2. The road is there to share. You are not more important because you are in an expensive lump of tin that requires wars to secure its fuels, contributes GHG, kills millions globally and pollutes the atmosphere killing even more. Drive slower, safer, be more mindful. And remember it is a human being on that bicycle not a robot. The idea of “expendibles” went out with the first world war. Or it didn’t.

  3. I am concerned about the so called “pop up” bike lane between Reiby Place and King St. This has been installed without consultation or any thought as to the impact on local businesses, the only consideration is given to cyclists. Since the light rail, Pitt St has had to bear most of the load of North South traffic and even without the bike lane it is often gridlocked with traffic, servicing local businesses such as retail shops, cafes, offices, early and late huge garbage trucks collect bins. Goods cannot be delivered by cycle. Car parking already scarce is becoming impossible. There are numerous driveways servicing hotels and car parks and buildings. A narrow and already very busy street has now been further reduced in capacity and affecting the businesses. There is high a risk of accidents. Business keeps this City alive and the bike lane should be in George St. There is room next to the light rail. We suffer from a lack of coherent planning in Sydney, no overall plan, just piecemeal decisions. Just look at the area of George St around Haymarket, empty shops, tatty buildings, run down, difficult business. We have had enough bad council decisions in Sydney. Please reconsider the bike way. I am not against them being a cyclist myself, it’s just in the wrong area.

  4. We, the residents, were notified today, 24th June, via letterbox drop that a pop up cycle way will be installed on Bridge Rd, Camperdown/Forest Lodge/Glebe and that construction will commence on 29th June. This is the first notification that residents have had of this “dictate”. We have further been told that all kerbside parking will be removed to facilitate the installation of the cycle way. How the hell are we supposed to be able to organise necessities to our homes – tradies, deliveries, and especially supermarket home deliveries when no-one will be allowed to stop and any parking in side streets is at best difficult, and usually impossible.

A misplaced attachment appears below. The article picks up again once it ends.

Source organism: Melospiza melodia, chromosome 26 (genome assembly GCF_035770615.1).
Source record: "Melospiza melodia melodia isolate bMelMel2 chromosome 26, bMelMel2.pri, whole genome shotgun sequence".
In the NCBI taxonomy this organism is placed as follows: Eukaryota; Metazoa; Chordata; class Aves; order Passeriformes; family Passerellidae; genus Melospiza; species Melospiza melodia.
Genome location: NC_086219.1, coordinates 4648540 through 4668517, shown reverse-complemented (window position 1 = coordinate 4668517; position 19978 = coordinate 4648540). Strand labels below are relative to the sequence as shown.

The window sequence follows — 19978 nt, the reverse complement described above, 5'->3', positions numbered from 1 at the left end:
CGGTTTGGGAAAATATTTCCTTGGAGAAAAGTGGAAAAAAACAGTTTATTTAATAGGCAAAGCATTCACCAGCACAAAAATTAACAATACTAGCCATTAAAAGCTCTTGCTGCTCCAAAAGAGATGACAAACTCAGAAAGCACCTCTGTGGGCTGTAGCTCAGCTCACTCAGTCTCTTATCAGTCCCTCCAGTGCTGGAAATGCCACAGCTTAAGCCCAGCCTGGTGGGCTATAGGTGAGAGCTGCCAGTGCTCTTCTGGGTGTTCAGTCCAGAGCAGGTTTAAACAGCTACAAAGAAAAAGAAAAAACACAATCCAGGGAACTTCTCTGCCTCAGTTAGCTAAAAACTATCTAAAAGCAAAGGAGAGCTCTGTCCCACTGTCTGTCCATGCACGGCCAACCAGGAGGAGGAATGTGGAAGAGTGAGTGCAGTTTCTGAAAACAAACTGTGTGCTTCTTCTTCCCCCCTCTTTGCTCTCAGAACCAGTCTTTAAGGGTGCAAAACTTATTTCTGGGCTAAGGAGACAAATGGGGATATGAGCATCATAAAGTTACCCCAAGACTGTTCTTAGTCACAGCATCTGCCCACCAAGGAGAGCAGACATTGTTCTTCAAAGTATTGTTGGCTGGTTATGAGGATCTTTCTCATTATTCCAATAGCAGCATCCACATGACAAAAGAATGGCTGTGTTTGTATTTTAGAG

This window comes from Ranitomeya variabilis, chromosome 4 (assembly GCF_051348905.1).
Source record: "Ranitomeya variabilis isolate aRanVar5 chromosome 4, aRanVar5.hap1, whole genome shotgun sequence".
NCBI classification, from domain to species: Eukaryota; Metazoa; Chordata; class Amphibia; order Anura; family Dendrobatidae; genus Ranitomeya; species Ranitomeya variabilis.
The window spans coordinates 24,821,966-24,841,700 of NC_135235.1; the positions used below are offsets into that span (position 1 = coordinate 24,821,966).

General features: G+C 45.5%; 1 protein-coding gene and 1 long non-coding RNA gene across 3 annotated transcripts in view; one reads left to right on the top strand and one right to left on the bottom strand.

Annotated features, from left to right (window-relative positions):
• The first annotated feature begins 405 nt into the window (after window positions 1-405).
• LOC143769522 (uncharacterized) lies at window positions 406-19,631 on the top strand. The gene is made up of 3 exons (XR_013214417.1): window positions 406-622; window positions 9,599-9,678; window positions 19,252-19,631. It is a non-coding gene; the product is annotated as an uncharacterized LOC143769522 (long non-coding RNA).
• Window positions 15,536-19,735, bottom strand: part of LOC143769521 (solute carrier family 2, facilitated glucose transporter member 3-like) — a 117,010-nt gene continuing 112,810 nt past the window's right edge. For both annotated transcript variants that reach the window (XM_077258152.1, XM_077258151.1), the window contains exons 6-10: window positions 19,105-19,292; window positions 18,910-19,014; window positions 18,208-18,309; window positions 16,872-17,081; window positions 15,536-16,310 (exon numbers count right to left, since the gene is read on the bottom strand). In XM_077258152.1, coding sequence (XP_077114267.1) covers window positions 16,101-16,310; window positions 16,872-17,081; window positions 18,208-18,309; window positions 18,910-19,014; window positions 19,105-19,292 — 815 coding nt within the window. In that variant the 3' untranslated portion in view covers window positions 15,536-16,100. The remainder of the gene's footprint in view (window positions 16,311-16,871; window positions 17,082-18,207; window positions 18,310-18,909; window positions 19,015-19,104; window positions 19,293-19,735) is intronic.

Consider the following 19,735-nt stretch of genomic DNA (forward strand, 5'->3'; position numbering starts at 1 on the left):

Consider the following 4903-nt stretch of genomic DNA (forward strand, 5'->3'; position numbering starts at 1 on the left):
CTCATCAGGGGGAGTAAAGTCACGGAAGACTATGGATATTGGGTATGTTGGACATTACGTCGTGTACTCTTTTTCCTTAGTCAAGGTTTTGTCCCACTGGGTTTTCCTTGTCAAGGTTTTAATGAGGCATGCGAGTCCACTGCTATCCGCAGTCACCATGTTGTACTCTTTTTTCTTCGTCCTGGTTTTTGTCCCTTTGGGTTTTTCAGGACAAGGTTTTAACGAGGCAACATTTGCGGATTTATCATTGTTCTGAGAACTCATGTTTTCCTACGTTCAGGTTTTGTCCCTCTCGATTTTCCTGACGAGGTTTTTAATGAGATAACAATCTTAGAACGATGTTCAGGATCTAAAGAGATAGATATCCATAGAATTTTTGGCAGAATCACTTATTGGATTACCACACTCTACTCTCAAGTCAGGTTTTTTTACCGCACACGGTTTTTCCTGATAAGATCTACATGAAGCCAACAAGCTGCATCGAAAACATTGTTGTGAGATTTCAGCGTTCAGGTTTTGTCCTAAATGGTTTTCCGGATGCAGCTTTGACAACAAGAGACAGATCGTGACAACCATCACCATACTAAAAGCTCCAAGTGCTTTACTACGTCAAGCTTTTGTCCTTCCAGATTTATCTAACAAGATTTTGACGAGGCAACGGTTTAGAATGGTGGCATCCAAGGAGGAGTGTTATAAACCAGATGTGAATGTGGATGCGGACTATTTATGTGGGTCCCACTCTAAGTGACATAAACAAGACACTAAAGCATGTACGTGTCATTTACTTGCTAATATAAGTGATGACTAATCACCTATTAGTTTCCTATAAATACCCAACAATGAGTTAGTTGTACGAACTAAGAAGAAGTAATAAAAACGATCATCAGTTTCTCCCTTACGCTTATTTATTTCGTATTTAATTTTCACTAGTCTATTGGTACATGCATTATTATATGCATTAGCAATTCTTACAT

5. The Bridge Road Glebe Pop Up Cycle path has been an unmitigated disaster. It is a poorly planned, hastily implemented dangerous dud, as unpopular with cyclists as it is with local residents who were not consulted at all prior to the ugly death trap being installed. These same residents were forced to give up more that 100 parking spots in Bridge road and have disabled parking moved up hills to lanes around corners. When out of touch, arrogant Clover Moore flat out refused to seek or provide information to the community about what safety investigations had been made prior to or during the installation of the infrastructure, some residents took matters into their own hands and commissioned and paid for an independent Safety Audit. The shocking findings of the Safety Audit disclosed
    26 Intolerable dangerous safety issues where cyclists are likely to be injured or killed. At this point the Government is scrambling to try to mitigate the danger spots. Experts say it will take a lengthy full planning investigation to consider whether any solution can be found the most dangerous flaws in the design. Stubbornly the cycling honchos in Transport NSW and Sydney Council are hanging on for grim death (literally in some cases) to the intrinsically flawed cycle path spinning wilder lies by the day in a futile attempt to delay the inevitable junking of the cycle path (hopefully before a cyclist is killed or seriously injured).